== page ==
By Susan Fleming
This road has never been easy.
Did it get harder last week? Undoubtedly. A new president-elect who campaigned and won by fanning the flames of prejudice towards people of color, people who are gay, trans, of other religions and ethnicities. And, people with disabilities. Hard won, thoughtful and critical supports are on the chopping block, including cuts to Medicaid, a crucial support for people with disabilities, and the Affordable Care Act, which houses both the K Plan and the guarantee that you cannot be denied insurance coverage because of preexisting conditions. Yes, the fight just got harder.
If you’re a special needs parent, you have always had heightened awareness. You don’t just take your child to the playground, you scan for anyone who’s going to give them trouble or say something rude. You warily take your child to the orthodontist, knowing another mom was asked if it was “really worth” putting braces on a child with Down syndrome. You do not “sign up” your child for kindergarten, instead you are subjected to a battery of tests and evaluations. You have not had the luxury of relaxing, forgetting even for a moment, that we are in a daily fight for respect. The rights that other parents are handed in a pink-striped goody bag, we need lawyers for.
I’m so tired of finding post-election silver linings. I am alternately sad, terrified, and furious, but in the spirit of positivity, maybe there are a couple. One silver lining is more fellow travelers on the road. That man’s flagrant hate jarred a lot of people out of their apathy. My Facebook feed is filled with people who have pledged to watch out for people in marginalized groups. It feels like these gentle people are ready for a fight. I’m heartened by their mama-bear roars. I’m glad to hear of their raised consciousness. I’m stopping myself from saying, where were you before? What I am saying is, if you want to join the fight, let’s fight.
Not to mention, you couldn’t pick a better group to fight with. This isn’t our first rodeo. We do this every day. Our muscles are primed and ready for this work of resistance. NWDSA welcomes all. You were always invited to help create an inclusive civil society. A society that includes you, as you are, as you will be in the future. “Different” is a moving target, and if you are not marginalized now, remember at some point you could be. Let’s get going.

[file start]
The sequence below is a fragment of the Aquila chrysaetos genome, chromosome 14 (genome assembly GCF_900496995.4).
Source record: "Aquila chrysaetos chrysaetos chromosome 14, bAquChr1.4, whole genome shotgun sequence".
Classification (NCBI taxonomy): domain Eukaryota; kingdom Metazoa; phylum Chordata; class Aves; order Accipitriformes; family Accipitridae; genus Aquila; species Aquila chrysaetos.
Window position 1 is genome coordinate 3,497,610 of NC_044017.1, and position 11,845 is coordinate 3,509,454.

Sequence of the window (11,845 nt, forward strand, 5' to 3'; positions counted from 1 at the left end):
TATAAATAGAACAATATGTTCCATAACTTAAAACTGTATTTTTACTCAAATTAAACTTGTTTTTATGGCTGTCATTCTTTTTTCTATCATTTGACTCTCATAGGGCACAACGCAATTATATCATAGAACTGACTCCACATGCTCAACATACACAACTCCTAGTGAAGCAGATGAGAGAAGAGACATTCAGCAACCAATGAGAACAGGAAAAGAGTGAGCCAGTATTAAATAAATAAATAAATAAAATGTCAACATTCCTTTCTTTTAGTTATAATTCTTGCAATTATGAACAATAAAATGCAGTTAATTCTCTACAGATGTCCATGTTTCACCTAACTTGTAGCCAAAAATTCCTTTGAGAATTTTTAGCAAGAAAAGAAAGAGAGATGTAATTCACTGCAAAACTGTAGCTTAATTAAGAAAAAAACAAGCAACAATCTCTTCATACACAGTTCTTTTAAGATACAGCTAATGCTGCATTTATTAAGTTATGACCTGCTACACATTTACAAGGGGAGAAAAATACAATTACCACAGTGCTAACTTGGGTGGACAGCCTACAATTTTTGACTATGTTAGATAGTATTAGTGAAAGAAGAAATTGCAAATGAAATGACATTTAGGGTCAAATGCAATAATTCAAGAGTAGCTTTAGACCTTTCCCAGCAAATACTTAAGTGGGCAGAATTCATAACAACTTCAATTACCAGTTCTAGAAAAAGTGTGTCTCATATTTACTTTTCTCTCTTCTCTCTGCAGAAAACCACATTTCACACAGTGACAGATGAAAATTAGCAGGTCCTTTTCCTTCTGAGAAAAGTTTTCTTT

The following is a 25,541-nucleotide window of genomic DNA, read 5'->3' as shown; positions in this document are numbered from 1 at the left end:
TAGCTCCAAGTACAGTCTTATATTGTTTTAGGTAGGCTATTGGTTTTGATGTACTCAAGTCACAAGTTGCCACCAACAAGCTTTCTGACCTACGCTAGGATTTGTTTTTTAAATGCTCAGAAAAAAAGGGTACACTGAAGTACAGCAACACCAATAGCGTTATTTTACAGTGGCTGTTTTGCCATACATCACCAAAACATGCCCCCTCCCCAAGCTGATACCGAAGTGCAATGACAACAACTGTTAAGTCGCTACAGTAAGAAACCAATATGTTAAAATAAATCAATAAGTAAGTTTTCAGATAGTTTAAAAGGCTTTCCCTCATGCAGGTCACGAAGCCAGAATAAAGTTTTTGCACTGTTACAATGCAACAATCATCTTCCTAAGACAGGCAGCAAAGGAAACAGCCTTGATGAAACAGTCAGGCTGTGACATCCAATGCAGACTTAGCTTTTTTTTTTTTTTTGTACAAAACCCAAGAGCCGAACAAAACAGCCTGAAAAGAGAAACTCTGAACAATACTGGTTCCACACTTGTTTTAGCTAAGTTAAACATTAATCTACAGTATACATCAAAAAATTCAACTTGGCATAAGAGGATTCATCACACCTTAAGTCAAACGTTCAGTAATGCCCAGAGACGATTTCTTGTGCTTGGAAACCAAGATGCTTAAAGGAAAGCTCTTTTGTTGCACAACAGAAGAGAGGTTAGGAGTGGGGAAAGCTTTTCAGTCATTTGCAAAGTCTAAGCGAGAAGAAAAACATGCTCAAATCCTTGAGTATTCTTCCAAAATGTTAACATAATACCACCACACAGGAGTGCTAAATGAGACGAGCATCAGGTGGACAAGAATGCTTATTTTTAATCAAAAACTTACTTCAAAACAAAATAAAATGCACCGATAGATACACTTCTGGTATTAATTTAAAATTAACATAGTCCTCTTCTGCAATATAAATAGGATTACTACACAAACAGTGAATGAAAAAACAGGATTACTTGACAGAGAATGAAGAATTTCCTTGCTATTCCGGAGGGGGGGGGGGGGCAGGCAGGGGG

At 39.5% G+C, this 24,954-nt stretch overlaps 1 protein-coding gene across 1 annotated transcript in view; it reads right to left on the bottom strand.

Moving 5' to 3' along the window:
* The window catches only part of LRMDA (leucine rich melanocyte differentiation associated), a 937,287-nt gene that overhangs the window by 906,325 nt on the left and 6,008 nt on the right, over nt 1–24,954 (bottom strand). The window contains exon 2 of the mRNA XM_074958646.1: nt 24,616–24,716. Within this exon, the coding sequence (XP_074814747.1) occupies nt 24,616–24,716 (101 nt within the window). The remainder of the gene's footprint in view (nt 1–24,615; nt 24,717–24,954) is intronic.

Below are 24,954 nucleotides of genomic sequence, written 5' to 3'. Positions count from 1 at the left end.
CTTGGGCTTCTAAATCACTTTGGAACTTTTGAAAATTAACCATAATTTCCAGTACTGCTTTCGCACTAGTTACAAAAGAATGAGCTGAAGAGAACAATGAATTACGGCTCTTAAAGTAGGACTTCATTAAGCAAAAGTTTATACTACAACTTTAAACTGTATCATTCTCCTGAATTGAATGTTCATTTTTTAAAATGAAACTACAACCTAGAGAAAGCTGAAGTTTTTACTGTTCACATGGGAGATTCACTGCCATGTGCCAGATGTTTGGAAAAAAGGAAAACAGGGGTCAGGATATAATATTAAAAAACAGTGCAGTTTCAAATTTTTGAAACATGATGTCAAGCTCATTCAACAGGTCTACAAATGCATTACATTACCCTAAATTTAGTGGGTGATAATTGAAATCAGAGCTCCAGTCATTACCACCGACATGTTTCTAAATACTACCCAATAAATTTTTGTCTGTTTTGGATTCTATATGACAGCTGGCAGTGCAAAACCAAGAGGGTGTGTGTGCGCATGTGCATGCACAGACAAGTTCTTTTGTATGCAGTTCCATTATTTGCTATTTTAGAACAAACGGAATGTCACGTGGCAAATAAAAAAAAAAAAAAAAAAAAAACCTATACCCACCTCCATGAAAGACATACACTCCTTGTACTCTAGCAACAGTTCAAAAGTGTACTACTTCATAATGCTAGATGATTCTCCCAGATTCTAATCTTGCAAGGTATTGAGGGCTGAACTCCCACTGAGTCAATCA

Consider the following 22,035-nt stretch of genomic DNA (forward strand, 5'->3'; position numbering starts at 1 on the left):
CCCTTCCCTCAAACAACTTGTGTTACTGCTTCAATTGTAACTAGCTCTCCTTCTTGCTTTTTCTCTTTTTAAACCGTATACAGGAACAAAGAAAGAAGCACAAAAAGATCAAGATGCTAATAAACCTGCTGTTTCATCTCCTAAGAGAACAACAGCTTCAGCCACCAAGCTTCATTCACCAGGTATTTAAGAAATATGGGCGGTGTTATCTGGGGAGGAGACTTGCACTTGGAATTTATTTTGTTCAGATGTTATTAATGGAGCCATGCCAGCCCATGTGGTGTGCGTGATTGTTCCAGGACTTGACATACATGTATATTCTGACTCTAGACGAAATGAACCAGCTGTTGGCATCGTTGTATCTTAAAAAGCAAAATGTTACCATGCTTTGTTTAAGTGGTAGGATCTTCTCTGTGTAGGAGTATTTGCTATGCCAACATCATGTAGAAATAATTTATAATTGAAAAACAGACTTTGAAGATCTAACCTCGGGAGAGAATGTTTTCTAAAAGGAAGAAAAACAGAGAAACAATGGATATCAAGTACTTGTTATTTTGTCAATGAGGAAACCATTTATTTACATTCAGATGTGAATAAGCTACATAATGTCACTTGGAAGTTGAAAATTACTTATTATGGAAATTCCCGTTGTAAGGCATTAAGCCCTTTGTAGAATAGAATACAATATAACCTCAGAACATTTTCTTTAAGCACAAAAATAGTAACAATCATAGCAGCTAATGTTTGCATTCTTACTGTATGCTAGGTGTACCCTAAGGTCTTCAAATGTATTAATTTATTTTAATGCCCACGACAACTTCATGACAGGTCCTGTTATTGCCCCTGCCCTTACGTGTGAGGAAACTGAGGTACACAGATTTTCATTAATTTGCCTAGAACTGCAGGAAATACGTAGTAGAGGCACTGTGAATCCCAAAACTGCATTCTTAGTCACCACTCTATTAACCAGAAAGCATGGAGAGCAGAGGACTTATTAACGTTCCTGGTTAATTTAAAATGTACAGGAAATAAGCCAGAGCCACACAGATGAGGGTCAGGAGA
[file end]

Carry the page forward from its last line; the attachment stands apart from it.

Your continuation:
The other silver lining is that when injustices are highlighted across the board, it helps us see the common denominator. At the core for each group is the fight for a basic sense of dignity. Everyone wants a meaningful, purposeful life. Are we really here in America in 2016 fighting to love another person, to walk down our streets in safety, fighting to learn math with the other seven year olds? If we can concentrate on the core of the work – together – with increased awareness of each other as kindred spirits in the fight – well then, what a formidable band of merrymakers. That might even be a gold lining.
Hope is the thing with wings. NWDSA started out supporting parents of children birth to 5. That work led to creating inclusive schools. The All Born In movement came from the understanding that inclusion for one learner is inclusion for all learners. The work keeps reaching out and growing because ultimately it’s all headed to the same place. Universal design in education, in architecture, is universal dignity.
Inclusion is not only a cross-disability issue, it is a cross-humanity issue. Inclusion is the life you dreamed of. Inclusion is my friends who teach ESL to immigrants, inclusion is my friends who walk down Hawthorne with a red wagon handing out socks and peanut butter. Inclusion is aging in place, in your own house, because that’s your home. Inclusion is I hear you, I see you. Inclusion is: yes.
Society isn’t going to civilize itself. Our work did not change this week, but was perhaps intensified by this new context. And increased intensity can only be a win. Belonging is at the core of NWDSA’s All Born In movement and at the heart of our dreams for our communities. We will keep doing this work, post-election, pre-the-next-election, always. We do it for our children and families. We do it society. We do it for you.